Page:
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pricing digital files

Isabel Q , Nov 11, 2009; 04:10 p.m.

hi. i would like to know how to go about pricing digital files. i take a lot of pride in my prints, work very hard at them. i went to art school (not that it matters, really) and have a fine art photog background so i am VERY specific w/ my prints. however, i realize that it's 2009 and people want digital files. i understand that and if i were a client i would to.
i have done a little research and there seems to be a variety of approaches to this. i would like to have a several options for this but i'm having a hard time deciding what to do. one option may be to purchase all the images at screen res for personal use. another might be some higher or med res files w/ a min print order, but what amt? and should the images be the same as what was purchased?
i am just really torn over what to do. recently, i've had clients ask me if i will provide a hi res file for xmas cards. what do i charge for this? i sell cards so obviously i'd like to sell mine instead of a file. another client was not a traditional session client. i recently did an event w/ a company here where i shot halloween portraits for about 30 clients. one of these asked about the hi res file. my only revenue for this event is print sales. she wanted to buy one 5x7 ($20) and another hi res file of a different image for the cards. i just have no idea what to say!
i'd love some advice on this.
thanks,
april

Responses

Rod Melotte , Nov 11, 2009; 04:34 p.m.

One way to NOT sell the digital file is to say that you really do not own the files, the company does (which they actually might!) . Personally I TRY to stay away from selling the digitals because it opens up all sorts of cans of worms.
.
HOWEVER - One way is to sell the digital image for what would be 8x10 price. It's only halloween portraits and how much will you make in the long run. The problem comes from non portrait images of scenics and people asking for those!
.
Just my personal take on the problem.

Kevin Delson , Nov 11, 2009; 05:33 p.m.

Many shooters (myself included) have gone to a hybrid pricing structure depending on use.

One method is to sell by the pixel. (i.e) 800x600= X price, 1200x900= x price etc..etc...
This way, someone who may want a photo for a simple Christmas card would not need
a 4200 x 3200 pixel image.

Mikael Karlsson , Nov 11, 2009; 05:33 p.m.

April:

First, unless you have signed away the copyright to the images in a contract you own the copyright. Assuming you're in the US.

Second, typically it's not the files that are sold but rather a license to use those files in a particular way. For instance, when a book publisher "buys" an image from me they don't own the file. They get a license to use that particular image in a particular project/book under specific conditions.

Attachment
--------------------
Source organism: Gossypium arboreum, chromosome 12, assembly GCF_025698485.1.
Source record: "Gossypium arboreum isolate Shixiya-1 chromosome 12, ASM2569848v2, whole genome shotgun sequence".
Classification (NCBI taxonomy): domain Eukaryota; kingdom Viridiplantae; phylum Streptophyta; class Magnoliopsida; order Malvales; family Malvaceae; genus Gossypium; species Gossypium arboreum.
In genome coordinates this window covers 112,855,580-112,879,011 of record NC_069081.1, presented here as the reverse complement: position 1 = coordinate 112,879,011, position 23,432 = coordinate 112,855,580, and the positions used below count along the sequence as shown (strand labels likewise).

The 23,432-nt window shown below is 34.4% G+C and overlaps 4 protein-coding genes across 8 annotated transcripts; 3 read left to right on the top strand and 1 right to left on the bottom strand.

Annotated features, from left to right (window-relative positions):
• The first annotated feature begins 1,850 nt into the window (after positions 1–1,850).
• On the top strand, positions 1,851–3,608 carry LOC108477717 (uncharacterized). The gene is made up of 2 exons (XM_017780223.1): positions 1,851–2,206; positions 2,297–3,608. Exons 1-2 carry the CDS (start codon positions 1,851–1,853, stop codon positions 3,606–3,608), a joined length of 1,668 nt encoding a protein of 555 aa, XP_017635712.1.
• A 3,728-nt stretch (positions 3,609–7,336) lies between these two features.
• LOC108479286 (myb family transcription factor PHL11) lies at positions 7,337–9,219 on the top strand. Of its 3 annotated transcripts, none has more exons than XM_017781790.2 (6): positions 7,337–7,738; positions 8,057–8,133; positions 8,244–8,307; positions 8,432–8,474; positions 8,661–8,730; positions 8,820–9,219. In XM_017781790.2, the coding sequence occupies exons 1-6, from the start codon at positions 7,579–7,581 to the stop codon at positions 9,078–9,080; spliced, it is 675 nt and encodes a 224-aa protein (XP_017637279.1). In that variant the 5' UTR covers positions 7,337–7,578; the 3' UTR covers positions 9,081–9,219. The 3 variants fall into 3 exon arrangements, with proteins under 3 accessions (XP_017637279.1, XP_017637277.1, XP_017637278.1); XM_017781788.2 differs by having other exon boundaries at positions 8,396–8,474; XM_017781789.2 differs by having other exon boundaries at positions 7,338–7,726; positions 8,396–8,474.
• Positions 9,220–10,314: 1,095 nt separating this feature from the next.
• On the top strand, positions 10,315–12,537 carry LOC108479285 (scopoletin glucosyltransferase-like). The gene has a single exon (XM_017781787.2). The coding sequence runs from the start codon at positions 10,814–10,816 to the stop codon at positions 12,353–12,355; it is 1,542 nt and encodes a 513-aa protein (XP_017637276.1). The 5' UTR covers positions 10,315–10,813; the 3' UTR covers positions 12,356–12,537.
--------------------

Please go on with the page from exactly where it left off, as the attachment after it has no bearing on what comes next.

To a family or individual this method isn't likely to work because they typically have no experience with the publishing industry and how the licensing typically works. I think you'd be better off making the files part of your sitting fee. For example, say that your sitting fee now is $300 and that includes no prints or files. Raise your sitting fee to $600 and include the files on CD for the client to do whatever they want with as long as it is for personal use. Have different pricing for commercial clients who would want to use the images for marketing, promotions, web site etc.

You can get a good idea of the current pricing models as far as licensing goes by checking stock agencies like Getty, Alamy etc. Disregard the microstock agencies unless you feel like selling your files for $5 a pop.

Rod Melotte , Nov 11, 2009; 07:05 p.m.

Correct - files are yours - I was just saying it's a way to get them off your tail if you really don't want to sell the digital files.

Isabel Q , Nov 11, 2009; 07:09 p.m.

thanks, everyone. just to clarify, i am not talking about selling stock or my images to anyone other than the parents. i retain copyright. this is just becoming more common, parents seeking digital files for their personal use. i'm just not sure how to price and structure it.
april

Steve Smith , Nov 11, 2009; 07:12 p.m.

First, unless you have signed away the copyright to the images in a contract you own the copyright. Assuming you're in the US.

Or most other countries.

jeremey guttilla , Nov 12, 2009; 11:12 p.m.

If your doing portraits then I think it depends on your volume and how you sell. If you are relying on print sales to pay your rent then it is possible to cut your legs off if you don't handle it right. It seems like everyone does it differently, get an idea of how much your average sale needs to be to stay in business and work around that.
You should also take into account that a lot of these people will be taking there files to Walmart ect... and getting really bad looking prints. Try taking your own prints to Walgreens or where ever and see how they look. You might want to have a prof lab print and a local 12 cent print to compare and show your clients and point them to a place where they can get quality prints made.

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